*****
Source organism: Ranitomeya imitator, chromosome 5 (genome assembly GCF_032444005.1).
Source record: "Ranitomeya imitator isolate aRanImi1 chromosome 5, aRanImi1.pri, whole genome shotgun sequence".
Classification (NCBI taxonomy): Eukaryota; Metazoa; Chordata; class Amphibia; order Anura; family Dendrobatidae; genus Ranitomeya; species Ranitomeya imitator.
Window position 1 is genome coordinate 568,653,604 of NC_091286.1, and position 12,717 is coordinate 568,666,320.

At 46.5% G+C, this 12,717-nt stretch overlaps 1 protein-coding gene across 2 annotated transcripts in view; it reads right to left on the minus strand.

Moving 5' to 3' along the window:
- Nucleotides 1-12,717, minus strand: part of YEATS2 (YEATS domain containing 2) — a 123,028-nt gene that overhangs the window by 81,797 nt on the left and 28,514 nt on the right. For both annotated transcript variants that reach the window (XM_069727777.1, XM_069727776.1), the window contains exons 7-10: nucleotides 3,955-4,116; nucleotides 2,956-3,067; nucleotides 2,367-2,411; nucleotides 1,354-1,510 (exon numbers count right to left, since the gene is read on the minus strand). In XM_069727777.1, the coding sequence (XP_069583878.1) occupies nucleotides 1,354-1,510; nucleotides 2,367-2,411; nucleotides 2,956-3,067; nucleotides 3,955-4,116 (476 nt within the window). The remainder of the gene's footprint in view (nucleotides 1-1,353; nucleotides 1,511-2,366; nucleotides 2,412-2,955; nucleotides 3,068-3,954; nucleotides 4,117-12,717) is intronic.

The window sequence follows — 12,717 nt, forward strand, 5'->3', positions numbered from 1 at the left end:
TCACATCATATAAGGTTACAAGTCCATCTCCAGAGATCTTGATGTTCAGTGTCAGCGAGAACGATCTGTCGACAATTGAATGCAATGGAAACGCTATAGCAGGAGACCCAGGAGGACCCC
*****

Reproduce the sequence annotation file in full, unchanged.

Source organism: Ranitomeya imitator, chromosome 5 (genome assembly GCF_032444005.1).
Source record: "Ranitomeya imitator isolate aRanImi1 chromosome 5, aRanImi1.pri, whole genome shotgun sequence".
Classification (NCBI taxonomy): Eukaryota; Metazoa; Chordata; class Amphibia; order Anura; family Dendrobatidae; genus Ranitomeya; species Ranitomeya imitator.
Window position 1 is genome coordinate 568,653,604 of NC_091286.1, and position 12,717 is coordinate 568,666,320.

At 46.5% G+C, this 12,717-nt stretch overlaps 1 protein-coding gene across 2 annotated transcripts in view; it reads right to left on the minus strand.

Moving 5' to 3' along the window:
- Nucleotides 1-12,717, minus strand: part of YEATS2 (YEATS domain containing 2) — a 123,028-nt gene that overhangs the window by 81,797 nt on the left and 28,514 nt on the right. For both annotated transcript variants that reach the window (XM_069727777.1, XM_069727776.1), the window contains exons 7-10: nucleotides 3,955-4,116; nucleotides 2,956-3,067; nucleotides 2,367-2,411; nucleotides 1,354-1,510 (exon numbers count right to left, since the gene is read on the minus strand). In XM_069727777.1, the coding sequence (XP_069583878.1) occupies nucleotides 1,354-1,510; nucleotides 2,367-2,411; nucleotides 2,956-3,067; nucleotides 3,955-4,116 (476 nt within the window). The remainder of the gene's footprint in view (nucleotides 1-1,353; nucleotides 1,511-2,366; nucleotides 2,412-2,955; nucleotides 3,068-3,954; nucleotides 4,117-12,717) is intronic.

The window sequence follows — 12,717 nt, forward strand, 5'->3', positions numbered from 1 at the left end:
TCACATCATATAAGGTTACAAGTCCATCTCCAGAGATCTTGATGTTCAGTGTCAGCGAGAACGATCTGTCGACAATTGAATGCAATGGAAACGCTATAGCAGGAGACCCAGGAGGACCCC